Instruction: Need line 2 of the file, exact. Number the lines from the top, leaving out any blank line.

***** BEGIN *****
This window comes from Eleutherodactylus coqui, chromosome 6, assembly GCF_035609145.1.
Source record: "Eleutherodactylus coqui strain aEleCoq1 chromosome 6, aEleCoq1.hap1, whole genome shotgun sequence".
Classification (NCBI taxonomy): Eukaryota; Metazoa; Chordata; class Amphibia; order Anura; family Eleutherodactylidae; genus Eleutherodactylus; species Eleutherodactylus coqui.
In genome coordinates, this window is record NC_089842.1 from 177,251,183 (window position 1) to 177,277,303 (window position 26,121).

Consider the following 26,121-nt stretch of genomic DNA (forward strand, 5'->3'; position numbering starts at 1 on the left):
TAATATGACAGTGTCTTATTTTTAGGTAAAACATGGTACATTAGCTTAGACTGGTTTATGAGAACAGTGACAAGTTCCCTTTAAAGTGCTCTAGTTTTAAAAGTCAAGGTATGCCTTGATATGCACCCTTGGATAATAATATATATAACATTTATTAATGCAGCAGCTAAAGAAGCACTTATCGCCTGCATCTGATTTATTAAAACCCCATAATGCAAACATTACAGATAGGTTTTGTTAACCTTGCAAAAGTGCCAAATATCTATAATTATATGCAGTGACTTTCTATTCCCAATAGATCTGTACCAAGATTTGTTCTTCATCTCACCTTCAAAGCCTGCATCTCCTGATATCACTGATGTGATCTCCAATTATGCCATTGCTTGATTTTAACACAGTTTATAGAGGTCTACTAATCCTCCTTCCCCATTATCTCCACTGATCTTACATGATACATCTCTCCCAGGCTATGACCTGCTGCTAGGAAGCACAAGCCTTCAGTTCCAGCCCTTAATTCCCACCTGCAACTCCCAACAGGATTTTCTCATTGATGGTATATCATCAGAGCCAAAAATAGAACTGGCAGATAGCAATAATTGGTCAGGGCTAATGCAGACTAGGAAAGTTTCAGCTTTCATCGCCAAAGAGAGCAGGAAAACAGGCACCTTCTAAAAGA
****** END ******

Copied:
Source record: "Eleutherodactylus coqui strain aEleCoq1 chromosome 6, aEleCoq1.hap1, whole genome shotgun sequence".